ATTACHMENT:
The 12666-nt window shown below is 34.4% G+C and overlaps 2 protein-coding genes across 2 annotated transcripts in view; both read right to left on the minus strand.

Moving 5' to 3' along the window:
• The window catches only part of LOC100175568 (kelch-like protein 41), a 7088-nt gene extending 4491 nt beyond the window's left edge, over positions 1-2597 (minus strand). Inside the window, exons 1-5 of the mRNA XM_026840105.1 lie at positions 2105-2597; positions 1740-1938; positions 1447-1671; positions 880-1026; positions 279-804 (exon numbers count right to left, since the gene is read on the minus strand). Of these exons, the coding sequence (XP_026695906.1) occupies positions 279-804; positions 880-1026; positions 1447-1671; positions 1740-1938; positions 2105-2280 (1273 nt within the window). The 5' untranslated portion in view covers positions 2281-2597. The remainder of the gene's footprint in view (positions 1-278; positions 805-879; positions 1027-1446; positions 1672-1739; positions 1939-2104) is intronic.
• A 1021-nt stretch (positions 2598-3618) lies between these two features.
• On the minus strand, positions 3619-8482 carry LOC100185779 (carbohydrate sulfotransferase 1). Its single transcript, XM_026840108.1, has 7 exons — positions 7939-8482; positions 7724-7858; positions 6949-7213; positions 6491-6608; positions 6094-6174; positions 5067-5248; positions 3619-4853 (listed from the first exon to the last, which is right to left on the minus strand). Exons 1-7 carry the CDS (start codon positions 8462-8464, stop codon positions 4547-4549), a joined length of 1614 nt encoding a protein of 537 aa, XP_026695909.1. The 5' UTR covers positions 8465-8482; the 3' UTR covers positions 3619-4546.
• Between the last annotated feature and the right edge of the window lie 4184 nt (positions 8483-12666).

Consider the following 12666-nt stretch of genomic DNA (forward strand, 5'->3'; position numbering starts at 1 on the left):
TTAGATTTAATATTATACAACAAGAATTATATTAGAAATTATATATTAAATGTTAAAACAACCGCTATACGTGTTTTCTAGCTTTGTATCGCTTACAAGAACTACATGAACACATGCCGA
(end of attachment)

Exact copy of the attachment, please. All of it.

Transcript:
The 12666-nt window shown below is 34.4% G+C and overlaps 2 protein-coding genes across 2 annotated transcripts in view; both read right to left on the minus strand.

Moving 5' to 3' along the window:
• The window catches only part of LOC100175568 (kelch-like protein 41), a 7088-nt gene extending 4491 nt beyond the window's left edge, over positions 1-2597 (minus strand). Inside the window, exons 1-5 of the mRNA XM_026840105.1 lie at positions 2105-2597; positions 1740-1938; positions 1447-1671; positions 880-1026; positions 279-804 (exon numbers count right to left, since the gene is read on the minus strand). Of these exons, the coding sequence (XP_026695906.1) occupies positions 279-804; positions 880-1026; positions 1447-1671; positions 1740-1938; positions 2105-2280 (1273 nt within the window). The 5' untranslated portion in view covers positions 2281-2597. The remainder of the gene's footprint in view (positions 1-278; positions 805-879; positions 1027-1446; positions 1672-1739; positions 1939-2104) is intronic.
• A 1021-nt stretch (positions 2598-3618) lies between these two features.
• On the minus strand, positions 3619-8482 carry LOC100185779 (carbohydrate sulfotransferase 1). Its single transcript, XM_026840108.1, has 7 exons — positions 7939-8482; positions 7724-7858; positions 6949-7213; positions 6491-6608; positions 6094-6174; positions 5067-5248; positions 3619-4853 (listed from the first exon to the last, which is right to left on the minus strand). Exons 1-7 carry the CDS (start codon positions 8462-8464, stop codon positions 4547-4549), a joined length of 1614 nt encoding a protein of 537 aa, XP_026695909.1. The 5' UTR covers positions 8465-8482; the 3' UTR covers positions 3619-4546.
• Between the last annotated feature and the right edge of the window lie 4184 nt (positions 8483-12666).

Consider the following 12666-nt stretch of genomic DNA (forward strand, 5'->3'; position numbering starts at 1 on the left):
TTAGATTTAATATTATACAACAAGAATTATATTAGAAATTATATATTAAATGTTAAAACAACCGCTATACGTGTTTTCTAGCTTTGTATCGCTTACAAGAACTACATGAACACATGCCGA